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ReSwift, Law of Demeter, and Another Level of Indirection

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Benjamin Encz's presentation "Unidirectional Data Flow in Swift" about ReSwift features global app state: there's one AppState type that acts as the facade to model and navigation state which is the single point of truth of every state in the app. This is a game changer when you suffer from massive view controller syndrome. In this post, I'd like to show you how he envisions the state of an app and what a next step could look like.

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How to Couple UITableView Cell Identifiers and View Models

Rui Peres proposes to make UITableViewCell view models the topmost model data. Traditionally, Cocoa developers stored something in arrays that corresponded to the indexPath of a cell. In principle, this qualifies as "model" data already, but it's not yet a view model. In practice, it can even be something different than a view model entirely – and make your view controllers slimmer!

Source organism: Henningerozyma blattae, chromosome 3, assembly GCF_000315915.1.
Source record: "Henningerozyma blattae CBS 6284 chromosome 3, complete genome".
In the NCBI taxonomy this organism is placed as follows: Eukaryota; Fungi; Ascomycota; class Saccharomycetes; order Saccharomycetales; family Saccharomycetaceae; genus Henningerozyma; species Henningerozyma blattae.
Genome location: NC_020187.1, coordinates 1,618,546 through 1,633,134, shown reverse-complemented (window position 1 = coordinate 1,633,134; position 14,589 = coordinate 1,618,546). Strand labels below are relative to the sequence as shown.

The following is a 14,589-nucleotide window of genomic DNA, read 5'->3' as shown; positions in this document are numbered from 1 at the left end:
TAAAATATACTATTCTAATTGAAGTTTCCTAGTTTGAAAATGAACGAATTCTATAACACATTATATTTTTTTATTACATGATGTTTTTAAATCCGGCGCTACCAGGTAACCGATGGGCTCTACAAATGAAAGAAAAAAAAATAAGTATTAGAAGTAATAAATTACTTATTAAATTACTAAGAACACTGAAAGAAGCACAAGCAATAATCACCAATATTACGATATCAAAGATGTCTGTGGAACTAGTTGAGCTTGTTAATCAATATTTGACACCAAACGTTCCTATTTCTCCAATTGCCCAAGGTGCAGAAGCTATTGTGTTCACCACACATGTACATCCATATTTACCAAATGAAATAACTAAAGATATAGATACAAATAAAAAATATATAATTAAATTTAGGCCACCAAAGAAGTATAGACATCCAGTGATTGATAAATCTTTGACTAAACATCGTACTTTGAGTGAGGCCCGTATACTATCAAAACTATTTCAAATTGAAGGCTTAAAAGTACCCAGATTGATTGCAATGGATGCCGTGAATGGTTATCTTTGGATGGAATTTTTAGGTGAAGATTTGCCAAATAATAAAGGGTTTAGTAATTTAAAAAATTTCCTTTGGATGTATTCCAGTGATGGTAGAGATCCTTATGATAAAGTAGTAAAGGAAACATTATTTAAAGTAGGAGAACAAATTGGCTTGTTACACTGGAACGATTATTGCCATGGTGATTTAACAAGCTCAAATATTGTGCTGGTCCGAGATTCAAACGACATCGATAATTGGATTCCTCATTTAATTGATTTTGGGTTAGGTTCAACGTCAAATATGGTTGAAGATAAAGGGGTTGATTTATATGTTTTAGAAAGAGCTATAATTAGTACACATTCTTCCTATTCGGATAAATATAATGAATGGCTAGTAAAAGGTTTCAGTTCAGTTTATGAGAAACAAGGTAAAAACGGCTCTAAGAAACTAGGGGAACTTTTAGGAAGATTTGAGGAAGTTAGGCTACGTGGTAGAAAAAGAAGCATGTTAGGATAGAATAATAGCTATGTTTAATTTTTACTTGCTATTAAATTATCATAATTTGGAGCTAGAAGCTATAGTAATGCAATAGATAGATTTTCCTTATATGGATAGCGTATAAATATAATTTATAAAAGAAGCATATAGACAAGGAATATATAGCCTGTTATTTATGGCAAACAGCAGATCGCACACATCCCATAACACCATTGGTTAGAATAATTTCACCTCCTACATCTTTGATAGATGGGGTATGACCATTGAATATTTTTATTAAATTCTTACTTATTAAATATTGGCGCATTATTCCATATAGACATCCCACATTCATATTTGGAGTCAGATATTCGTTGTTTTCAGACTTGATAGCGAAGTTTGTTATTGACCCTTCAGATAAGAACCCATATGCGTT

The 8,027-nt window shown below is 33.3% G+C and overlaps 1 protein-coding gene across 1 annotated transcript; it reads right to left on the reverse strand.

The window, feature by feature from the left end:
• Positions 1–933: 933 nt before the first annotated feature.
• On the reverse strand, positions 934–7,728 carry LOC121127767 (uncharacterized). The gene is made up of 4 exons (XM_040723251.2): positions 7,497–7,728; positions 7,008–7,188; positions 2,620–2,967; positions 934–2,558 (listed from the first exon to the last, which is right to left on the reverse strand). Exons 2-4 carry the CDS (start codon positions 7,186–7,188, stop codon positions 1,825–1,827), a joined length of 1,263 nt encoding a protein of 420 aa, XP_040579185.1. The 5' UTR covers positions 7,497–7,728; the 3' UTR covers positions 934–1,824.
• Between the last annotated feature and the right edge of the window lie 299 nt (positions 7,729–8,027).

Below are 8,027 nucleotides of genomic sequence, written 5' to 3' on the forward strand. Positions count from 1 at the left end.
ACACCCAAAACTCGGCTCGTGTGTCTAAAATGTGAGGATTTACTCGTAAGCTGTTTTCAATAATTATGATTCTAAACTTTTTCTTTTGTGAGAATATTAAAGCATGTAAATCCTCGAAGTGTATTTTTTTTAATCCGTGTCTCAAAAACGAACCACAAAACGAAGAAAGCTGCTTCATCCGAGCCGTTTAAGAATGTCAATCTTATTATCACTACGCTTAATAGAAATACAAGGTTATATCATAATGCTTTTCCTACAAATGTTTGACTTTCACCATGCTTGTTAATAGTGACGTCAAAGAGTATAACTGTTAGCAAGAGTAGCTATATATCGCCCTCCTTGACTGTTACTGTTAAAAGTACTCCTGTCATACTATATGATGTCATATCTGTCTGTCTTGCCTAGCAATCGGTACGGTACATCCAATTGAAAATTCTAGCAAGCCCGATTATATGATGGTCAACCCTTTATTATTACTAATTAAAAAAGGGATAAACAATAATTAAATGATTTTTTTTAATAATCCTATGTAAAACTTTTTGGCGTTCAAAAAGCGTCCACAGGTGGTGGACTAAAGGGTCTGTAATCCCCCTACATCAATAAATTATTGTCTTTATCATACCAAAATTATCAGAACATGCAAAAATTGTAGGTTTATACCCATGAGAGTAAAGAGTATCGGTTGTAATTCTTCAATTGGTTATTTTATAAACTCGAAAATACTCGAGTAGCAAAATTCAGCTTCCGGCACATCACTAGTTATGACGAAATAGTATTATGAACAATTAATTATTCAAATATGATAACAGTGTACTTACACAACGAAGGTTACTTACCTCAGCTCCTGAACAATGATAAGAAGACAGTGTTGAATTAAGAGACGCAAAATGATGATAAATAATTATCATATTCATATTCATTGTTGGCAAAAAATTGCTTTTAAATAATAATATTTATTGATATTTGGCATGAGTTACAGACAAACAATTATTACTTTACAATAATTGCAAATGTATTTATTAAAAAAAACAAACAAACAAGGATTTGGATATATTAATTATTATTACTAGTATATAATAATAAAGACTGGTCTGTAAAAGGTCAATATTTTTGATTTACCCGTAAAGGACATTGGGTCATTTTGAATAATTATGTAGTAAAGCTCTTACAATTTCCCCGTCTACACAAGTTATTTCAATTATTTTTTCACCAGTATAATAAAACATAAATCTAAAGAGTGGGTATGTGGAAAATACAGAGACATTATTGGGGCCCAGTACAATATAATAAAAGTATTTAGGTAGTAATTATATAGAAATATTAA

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Separating State from State Changes

Reflecting on a recent change of the Word Counter's file monitoring module, I think I re-discovered a commonly advised pattern in my code: to separate state from state changes. There's an object that knows how to handle files based on extension: plain text files's words are counted differently than Word or Scrivener files. Call it Registry. Previously, this was set up once and didn't change. Now I wanted to make this configurable so users can add custom plain text extensions. This means changing that object's state.

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How Closures are a Better Event Handler Protocol Alternative

I don't like the way I tend to create view controller event handlers. They are almost always just a sink for methods which have nothing in common conceptually but are tied together because of the view's capabilities. So I began experimenting. Closures can encapsulate changes. This works well with callbacks for Repositories which fetch entities from your data store. Instead of returning them, you can pass them forward: